Robert Owen recalls his days of cycling to work. To read earlier chapters of Robert's engrossing life story please click on Two Rooms And A View in the menu on this page.

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October 01, 2007

50 - The Office Messenger

...Even with the tools of the trade, I used to find shaving extremely embarrassing in front of my mother. In the mornings before going to work it was fine, because I usually had the living room to myself, but at the weekends, it was difficult and I recall retreating to the bedroom with a dish of warm water in an attempt to seek some privacy. Sometimes, if I was late for work, I would take my razor with me and dry shave in the toilets. The joys of growing up without a father!..

Robert Owen learns to shave before joining the giant Tyneside engineering firm Reyrolles.

To read earlier chapters of Robert's autobiography please click on Two Rooms And A View in the menu on this page.

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September 24, 2007

49 - Leaving School

...In 1950, very little attention was given to whether a person liked or enjoyed doing a particular job. If the average miner had been asked if he enjoyed his job, he would have laughed at the question. To most people, the philosophy of the nineteen thirties still applied: "If you want your family to eat, get yourself a job, whether you like it or not!"...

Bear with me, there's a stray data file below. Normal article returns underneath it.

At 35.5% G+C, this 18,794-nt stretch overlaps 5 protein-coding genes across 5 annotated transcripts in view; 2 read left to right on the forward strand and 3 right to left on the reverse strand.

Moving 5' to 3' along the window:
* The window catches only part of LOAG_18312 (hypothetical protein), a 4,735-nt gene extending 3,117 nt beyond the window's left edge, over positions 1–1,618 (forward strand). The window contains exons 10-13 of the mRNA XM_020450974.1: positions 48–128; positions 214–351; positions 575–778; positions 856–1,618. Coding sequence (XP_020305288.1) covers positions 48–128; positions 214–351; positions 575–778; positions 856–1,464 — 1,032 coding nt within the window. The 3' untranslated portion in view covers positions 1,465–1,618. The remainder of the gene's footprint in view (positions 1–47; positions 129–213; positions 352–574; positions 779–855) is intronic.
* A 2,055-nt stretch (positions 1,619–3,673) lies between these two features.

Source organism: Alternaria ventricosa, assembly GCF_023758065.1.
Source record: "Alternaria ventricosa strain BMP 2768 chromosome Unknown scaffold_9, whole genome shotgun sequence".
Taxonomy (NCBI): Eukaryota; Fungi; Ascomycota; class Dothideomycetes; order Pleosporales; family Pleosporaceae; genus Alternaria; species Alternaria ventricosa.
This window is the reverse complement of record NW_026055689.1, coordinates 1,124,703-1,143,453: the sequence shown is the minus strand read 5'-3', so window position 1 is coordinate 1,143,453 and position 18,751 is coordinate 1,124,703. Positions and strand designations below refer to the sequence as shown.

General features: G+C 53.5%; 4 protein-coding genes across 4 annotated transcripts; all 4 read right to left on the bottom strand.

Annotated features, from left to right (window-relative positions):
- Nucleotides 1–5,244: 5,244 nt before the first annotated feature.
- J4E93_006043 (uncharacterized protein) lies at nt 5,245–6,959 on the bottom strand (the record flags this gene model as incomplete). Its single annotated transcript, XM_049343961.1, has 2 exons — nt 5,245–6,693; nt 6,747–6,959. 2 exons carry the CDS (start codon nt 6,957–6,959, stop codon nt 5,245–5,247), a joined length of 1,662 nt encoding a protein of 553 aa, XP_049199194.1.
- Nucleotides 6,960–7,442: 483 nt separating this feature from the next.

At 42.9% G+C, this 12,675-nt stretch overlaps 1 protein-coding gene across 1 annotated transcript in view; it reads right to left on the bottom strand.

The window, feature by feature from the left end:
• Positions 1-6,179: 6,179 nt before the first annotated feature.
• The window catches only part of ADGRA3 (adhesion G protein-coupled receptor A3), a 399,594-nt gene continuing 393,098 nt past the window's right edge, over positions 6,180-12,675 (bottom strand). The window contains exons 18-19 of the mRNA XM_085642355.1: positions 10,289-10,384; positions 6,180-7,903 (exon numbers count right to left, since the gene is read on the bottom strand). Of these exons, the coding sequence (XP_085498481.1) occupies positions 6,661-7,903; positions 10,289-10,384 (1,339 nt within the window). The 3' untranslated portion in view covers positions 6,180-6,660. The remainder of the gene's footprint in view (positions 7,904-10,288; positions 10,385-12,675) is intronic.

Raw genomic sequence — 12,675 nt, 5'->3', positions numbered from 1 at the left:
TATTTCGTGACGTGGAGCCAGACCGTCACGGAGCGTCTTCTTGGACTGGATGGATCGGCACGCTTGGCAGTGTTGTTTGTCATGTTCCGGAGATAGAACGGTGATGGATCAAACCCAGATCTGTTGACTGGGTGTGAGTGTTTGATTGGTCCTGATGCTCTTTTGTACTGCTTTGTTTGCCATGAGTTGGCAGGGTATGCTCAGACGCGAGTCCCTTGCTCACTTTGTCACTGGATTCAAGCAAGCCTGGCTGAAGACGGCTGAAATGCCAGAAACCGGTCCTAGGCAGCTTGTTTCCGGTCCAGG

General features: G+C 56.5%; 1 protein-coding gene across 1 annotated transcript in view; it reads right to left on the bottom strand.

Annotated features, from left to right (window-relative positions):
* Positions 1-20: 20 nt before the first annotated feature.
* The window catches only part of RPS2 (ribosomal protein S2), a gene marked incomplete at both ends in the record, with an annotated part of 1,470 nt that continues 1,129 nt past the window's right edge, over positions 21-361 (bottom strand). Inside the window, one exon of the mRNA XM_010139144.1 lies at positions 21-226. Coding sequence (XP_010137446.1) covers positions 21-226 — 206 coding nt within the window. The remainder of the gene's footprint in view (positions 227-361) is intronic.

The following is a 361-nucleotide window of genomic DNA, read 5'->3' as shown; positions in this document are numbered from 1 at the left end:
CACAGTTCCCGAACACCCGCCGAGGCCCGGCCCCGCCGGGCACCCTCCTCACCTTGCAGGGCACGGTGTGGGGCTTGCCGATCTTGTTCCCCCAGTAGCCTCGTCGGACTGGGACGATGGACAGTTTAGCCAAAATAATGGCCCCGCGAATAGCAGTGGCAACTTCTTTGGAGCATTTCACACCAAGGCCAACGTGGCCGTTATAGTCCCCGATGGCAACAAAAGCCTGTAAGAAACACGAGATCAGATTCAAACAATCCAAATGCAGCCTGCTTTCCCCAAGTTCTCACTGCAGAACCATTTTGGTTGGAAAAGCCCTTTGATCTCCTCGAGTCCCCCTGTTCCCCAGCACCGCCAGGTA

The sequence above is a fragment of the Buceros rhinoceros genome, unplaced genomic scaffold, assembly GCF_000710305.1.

Robert Owen joins one of the North East's leading engineering firms.

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September 17, 2007

48 - The Hayden Twins

...Our fight was the last on the programme and seen as the highlight of the tournament! The only reason I lasted the three rounds was because I retreated so quickly he couldn't catch me! He was easily adjudged the winner. When the bout was over, my seconder sarcastically said, "Don't worry, you were definitely second." I nearly hit him. When I got home my mother remarked on my red face. I characteristically offered no explanation...

Robert Owen recalls the day of the school boxing tournament.

For earlier chapters of Robert's life story please click on Two Rooms And A View in the menu on this page.

Continue reading "48 - The Hayden Twins" »

September 10, 2007

47 - In The Library

Robert Owen's final school report said he had held a place in the top six of the 'A' form and "played a fiery game of football''.